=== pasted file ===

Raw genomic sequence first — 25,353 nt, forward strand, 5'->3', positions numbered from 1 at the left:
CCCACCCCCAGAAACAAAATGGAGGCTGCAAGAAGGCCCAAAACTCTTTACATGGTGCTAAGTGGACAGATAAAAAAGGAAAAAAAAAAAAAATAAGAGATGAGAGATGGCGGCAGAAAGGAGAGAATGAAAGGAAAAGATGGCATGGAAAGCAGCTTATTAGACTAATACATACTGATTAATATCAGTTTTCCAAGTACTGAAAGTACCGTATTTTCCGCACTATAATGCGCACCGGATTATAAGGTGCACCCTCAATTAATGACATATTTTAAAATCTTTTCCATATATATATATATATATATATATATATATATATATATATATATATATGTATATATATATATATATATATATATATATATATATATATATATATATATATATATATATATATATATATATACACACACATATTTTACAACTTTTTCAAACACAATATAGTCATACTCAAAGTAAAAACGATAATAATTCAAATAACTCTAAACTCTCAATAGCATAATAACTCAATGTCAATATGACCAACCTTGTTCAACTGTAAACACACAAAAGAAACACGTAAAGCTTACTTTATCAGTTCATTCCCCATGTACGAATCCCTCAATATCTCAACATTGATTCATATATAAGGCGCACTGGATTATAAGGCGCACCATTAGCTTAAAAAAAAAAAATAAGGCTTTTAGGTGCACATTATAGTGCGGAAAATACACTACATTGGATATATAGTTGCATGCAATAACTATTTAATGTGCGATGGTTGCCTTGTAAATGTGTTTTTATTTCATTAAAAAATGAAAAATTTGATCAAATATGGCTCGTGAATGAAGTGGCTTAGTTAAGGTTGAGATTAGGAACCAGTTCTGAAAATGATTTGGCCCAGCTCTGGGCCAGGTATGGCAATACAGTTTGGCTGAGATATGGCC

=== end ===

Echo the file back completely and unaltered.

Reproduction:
Raw genomic sequence first — 25,353 nt, forward strand, 5'->3', positions numbered from 1 at the left:
CCCACCCCCAGAAACAAAATGGAGGCTGCAAGAAGGCCCAAAACTCTTTACATGGTGCTAAGTGGACAGATAAAAAAGGAAAAAAAAAAAAAATAAGAGATGAGAGATGGCGGCAGAAAGGAGAGAATGAAAGGAAAAGATGGCATGGAAAGCAGCTTATTAGACTAATACATACTGATTAATATCAGTTTTCCAAGTACTGAAAGTACCGTATTTTCCGCACTATAATGCGCACCGGATTATAAGGTGCACCCTCAATTAATGACATATTTTAAAATCTTTTCCATATATATATATATATATATATATATATATATATATATATATATATATGTATATATATATATATATATATATATATATATATATATATATATATATATATATATATATATATATATATATACACACACATATTTTACAACTTTTTCAAACACAATATAGTCATACTCAAAGTAAAAACGATAATAATTCAAATAACTCTAAACTCTCAATAGCATAATAACTCAATGTCAATATGACCAACCTTGTTCAACTGTAAACACACAAAAGAAACACGTAAAGCTTACTTTATCAGTTCATTCCCCATGTACGAATCCCTCAATATCTCAACATTGATTCATATATAAGGCGCACTGGATTATAAGGCGCACCATTAGCTTAAAAAAAAAAAATAAGGCTTTTAGGTGCACATTATAGTGCGGAAAATACACTACATTGGATATATAGTTGCATGCAATAACTATTTAATGTGCGATGGTTGCCTTGTAAATGTGTTTTTATTTCATTAAAAAATGAAAAATTTGATCAAATATGGCTCGTGAATGAAGTGGCTTAGTTAAGGTTGAGATTAGGAACCAGTTCTGAAAATGATTTGGCCCAGCTCTGGGCCAGGTATGGCAATACAGTTTGGCTGAGATATGGCC